「食らいし者も食らわれり、地の蛆虫に食らわれり」


・・・・・


THE CITY OF BRASS

couplets

“Consider thou, O man, what these places to thee showed * And be upon thy guard ere thou travel the same road:
And prepare thee good provision some day may serve thy turn * For each dweller in the house needs must yede wi’ those who yode
Consider how this people their palaces adorned * And in dust have been pledged for the seed of acts they sowed
They built but their building availed them not, and hoards * Nor saved their lives nor day of Destiny forslowed:
How often did they hope for what things were undecreed. * And passed unto their tombs before Hope the bounty showed
And from high and awful state all a sudden they were sent * To the straitness of the grave and oh! base is their abode:
Then came to them a Crier after burial and cried, * What booted thrones or crowns or the gold to you bestowed:
Where now are gone the faces hid by curtain and by veil, * Whose charms were told in proverbs, those beauties à-la-mode?
The tombs aloud reply to the questioners and cry, * ‘Death’s canker and decay those rosy cheeks corrode’’
Long time they ate and drank, but their joyaunce had a term, * And the eater eke was eaten, and was eaten by the worm.”


対句

思え、汝(なんじ)ら、この土地の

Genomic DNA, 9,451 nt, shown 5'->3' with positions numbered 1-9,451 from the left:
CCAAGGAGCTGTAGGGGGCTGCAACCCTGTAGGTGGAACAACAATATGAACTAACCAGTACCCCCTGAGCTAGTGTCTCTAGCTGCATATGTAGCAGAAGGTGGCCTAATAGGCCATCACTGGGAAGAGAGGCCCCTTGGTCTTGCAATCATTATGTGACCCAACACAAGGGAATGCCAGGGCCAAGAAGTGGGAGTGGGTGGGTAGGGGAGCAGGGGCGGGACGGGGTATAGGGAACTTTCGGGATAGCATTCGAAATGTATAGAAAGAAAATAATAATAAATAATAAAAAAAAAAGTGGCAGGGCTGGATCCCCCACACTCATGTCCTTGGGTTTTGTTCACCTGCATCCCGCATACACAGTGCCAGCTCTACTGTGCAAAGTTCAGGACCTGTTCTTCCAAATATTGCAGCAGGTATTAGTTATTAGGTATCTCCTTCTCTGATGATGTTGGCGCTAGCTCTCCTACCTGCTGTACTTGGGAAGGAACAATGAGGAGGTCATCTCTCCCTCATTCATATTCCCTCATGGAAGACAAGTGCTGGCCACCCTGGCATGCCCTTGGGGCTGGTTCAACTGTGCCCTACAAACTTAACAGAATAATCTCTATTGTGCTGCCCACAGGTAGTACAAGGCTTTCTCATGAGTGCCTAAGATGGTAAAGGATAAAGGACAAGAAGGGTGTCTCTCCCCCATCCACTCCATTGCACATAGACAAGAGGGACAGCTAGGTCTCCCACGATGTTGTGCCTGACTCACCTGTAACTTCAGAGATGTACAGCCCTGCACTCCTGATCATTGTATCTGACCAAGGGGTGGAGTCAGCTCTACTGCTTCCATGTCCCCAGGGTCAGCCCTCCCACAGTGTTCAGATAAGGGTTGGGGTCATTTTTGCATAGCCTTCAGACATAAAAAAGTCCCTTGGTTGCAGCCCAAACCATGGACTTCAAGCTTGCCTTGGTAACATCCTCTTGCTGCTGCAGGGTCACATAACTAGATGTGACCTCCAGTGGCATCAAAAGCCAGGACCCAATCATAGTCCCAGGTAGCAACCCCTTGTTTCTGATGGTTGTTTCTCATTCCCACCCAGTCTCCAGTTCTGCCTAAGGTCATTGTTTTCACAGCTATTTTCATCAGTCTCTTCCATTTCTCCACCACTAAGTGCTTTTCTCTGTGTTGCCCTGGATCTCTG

汝(なれ)に示しぬことどもを、
同じ道をばたどるまえ
深く心を用うべし。
いざ、よき糧(かて)をととのえよ、
やがては役立つことあらん。
仮の住まいに住める人、
逝(ゆ)きし故人の道をふみ、
滅びるものと知れよかし。
思え、人々いかばかり
玉の宮居を飾りしか、
播(ま)きては植えし功罪の
種も埋(う)もれぬ塵の中。
営々として築きたる
館(やかた)もついに益はなし、
積みし宝も命をば
救う能わず、宿命の
定めし日をも延ばしえじ。
あわれ、しばしば世の人は
定めなきものこいねがい、
願いかなわぬそのうちに
奥津城(おくつき)目ざして去りゆきぬ。
高く尊き位より、
所も狭き墓穴の
低き住まいに落とされぬ。
葬い終わりてふれ人(びと)は
やがて訪れ、叫ぶよう、
玉座(みくら)に王冠、黄金は
いかなるものを汝に与えし?
帳(とばり)や面紗(ヴェイル)に隠されし
佳人はいずこへ去りにしや?
世にも名高き手弱女(たおやめ)の
色香はいずこへ失せにしや?
墓所は答えん、高らかに、
「ばらの頬とて朽ちはてん、
破滅のわざわい見舞いなば!」
久しくくらい飲めばとて、
快楽(けらく)にかぎりあるものぞ、
くらいし者もやがてまた
地の虫けらに食わるべし。
(大場正史訳)


THE BOOK OF THE THOUSAND NIGHTS AND A NIGHT

子供の頃に読んだ物語は、大抵は大人の本を子供向けに直したものだった。

中年になって読んだ本の内容は30年も経てばほとんど忘れても、子供の時の本は忘れない。それだから、つい、一度読んだのだから、もういいや、となってしまう。

これが大損の元。

最初から童話として作られた作品は別として、本元は大人の鑑賞に十分耐えられる物である。

『復活』とその後の『知的生活』のために第532夜で中断した『千夜一夜物語』をおよそ50日振りに再開した。

かの有名な船乗りシンドバッドの冒険の登場である。

その第4番目の冒険は千夜一夜の中で飛び抜けて残酷な場面である。

子供向けの本は、アンダーラインの所が多分省略されていることだろう。私の記憶にないのだ。

曾遊の地を老いて訪れ新たな発見をした時の喜びと同じ喜びを経験した。

まさにセンチメンタル・ジャーニーである。



When it was the Five Hundred and Fifty-third Night,